Last week we tuned into Nudgestock, the annual behavioural economics festival, which reminded us of just how important behavioural science could be as we come out the other side of the pandemic.
In its simplest form, behavioural economics suggests that we make decisions according to the context in which we find ourselves, and by changing that context through subtle nudges we can change behaviour.
COVID-19 has completely disrupted the contexts in which our lives play out. But unlike the drastic, sudden changes of the crisis, Rory Sutherland argues that businesses will need to focus on behavioural economics, and the subtle nudges it teaches more than ever as we emerge out of lockdown.
Here are three of the ways we can put this into practice:
Context is king, and now more so than ever.
An often overlooked ticket to good media planning, context is king as we emerge from lockdown. Ensuring your brand is visible in the moments when context changes post-lockdown is one way to bounce back more quickly. Reviewing the basics, whether that’s changing context like time of day or the new context of category behaviours like the weekly shop, is a good place to start.
Create positive feedback loops.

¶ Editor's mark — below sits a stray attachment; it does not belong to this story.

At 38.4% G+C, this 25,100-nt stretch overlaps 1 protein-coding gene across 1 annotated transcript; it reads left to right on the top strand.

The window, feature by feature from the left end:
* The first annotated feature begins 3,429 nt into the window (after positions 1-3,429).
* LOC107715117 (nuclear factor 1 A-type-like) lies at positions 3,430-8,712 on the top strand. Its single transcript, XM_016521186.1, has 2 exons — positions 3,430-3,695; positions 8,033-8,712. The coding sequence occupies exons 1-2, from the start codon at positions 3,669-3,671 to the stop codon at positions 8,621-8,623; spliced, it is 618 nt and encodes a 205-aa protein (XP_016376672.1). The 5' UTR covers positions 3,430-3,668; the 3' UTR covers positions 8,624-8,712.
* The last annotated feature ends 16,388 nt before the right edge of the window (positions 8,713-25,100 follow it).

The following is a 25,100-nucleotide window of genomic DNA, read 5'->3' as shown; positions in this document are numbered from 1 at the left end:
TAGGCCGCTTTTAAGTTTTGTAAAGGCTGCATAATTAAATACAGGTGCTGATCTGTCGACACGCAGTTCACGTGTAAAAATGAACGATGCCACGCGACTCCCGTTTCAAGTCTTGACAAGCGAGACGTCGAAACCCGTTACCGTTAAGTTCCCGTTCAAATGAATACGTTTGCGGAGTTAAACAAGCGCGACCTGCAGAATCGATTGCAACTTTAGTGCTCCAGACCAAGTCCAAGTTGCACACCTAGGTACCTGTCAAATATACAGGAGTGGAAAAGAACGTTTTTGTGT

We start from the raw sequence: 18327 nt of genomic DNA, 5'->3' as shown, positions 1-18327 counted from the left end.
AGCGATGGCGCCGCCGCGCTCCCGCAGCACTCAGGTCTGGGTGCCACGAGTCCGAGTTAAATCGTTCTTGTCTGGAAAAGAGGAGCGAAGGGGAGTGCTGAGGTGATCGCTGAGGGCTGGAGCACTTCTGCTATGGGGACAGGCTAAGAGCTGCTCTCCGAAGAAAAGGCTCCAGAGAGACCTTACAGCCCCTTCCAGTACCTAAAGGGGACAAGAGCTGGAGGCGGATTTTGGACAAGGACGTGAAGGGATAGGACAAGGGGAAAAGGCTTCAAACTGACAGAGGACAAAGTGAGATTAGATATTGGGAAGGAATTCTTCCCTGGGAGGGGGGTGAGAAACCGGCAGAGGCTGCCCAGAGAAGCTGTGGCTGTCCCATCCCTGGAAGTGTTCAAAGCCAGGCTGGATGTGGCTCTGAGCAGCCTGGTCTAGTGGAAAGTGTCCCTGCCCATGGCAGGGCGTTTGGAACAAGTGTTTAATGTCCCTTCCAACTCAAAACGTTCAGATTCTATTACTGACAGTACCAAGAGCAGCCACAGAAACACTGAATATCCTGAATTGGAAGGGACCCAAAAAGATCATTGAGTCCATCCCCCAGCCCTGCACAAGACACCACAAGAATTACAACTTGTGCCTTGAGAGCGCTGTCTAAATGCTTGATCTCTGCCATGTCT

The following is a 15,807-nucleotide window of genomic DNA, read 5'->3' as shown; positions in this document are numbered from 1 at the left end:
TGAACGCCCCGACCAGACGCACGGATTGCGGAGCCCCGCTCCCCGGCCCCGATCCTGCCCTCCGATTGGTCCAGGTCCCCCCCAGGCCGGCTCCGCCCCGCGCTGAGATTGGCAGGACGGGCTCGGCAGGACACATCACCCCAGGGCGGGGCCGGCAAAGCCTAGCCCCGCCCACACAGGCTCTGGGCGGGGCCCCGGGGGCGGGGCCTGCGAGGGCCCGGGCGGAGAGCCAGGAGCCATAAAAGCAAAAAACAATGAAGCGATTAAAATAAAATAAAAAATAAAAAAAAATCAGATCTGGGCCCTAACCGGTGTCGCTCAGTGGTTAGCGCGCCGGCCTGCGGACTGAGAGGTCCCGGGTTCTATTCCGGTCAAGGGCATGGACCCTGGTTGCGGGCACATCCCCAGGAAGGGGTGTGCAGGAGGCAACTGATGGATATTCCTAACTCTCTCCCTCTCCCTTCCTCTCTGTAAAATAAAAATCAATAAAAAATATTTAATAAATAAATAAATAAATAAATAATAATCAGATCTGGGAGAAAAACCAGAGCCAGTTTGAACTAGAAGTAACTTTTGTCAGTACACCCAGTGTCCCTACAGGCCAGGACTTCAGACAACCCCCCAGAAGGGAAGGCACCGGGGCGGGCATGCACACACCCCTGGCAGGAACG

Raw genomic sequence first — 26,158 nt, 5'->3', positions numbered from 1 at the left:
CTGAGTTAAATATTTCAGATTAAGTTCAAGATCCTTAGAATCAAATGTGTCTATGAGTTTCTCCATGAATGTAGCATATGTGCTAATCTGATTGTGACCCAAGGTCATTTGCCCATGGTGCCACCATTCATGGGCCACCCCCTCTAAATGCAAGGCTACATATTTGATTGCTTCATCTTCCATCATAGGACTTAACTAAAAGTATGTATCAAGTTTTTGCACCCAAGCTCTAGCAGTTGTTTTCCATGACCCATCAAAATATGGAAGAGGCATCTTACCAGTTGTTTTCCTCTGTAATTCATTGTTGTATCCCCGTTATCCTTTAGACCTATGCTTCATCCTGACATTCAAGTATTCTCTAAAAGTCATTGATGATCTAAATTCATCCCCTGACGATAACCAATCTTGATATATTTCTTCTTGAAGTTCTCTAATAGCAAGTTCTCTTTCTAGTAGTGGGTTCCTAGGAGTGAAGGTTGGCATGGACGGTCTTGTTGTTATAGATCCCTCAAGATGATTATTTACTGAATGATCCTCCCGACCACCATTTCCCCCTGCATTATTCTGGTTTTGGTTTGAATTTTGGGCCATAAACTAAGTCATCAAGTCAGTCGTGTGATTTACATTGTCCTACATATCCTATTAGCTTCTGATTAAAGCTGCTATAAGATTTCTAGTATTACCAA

For businesses that haven’t been able to viably adapt to lockdown (think cinemas or live music) there’s urgency to return to pre-lockdown habits, but snapping back feels optimistic. Dan Ariely, a key player in behavioural economics, talked about the importance of closing the gap between fear and reality through positive feedback loops.
For things like commuting this will happen quicker, but for activities like going to a concert or to the cinema the gap will remain wider so long as we are not exposed to a positive experience. By creating “intermediary institutions” that get people used to the halfway house – e.g. smaller gigs or exclusive cinema experiences – brands can nudge back to pre-lockdown behaviours.
Get back to the “real why”.
We should all be questioning ‘the real why’ people buy our products and services, and whether that’s changed in the context of COVID-19.
During lockdown we’ve seen brands quick to find a new “real why” – services like Oddbox have seen an uptick in some customers subscribing as much for reliable delivery as for the contents themselves. As Rory Sutherland suggests, “the real why” is one of the last competitive advantages that brands have and something we should all be reviewing as post-lockdown contexts change.
Nudgestock has nudged us back into thinking about behavioural economics. Context has never been so important, and as we start to regain control of the contexts in which our brands and communications are encountered, we could all learn a thing or two from Rory and co.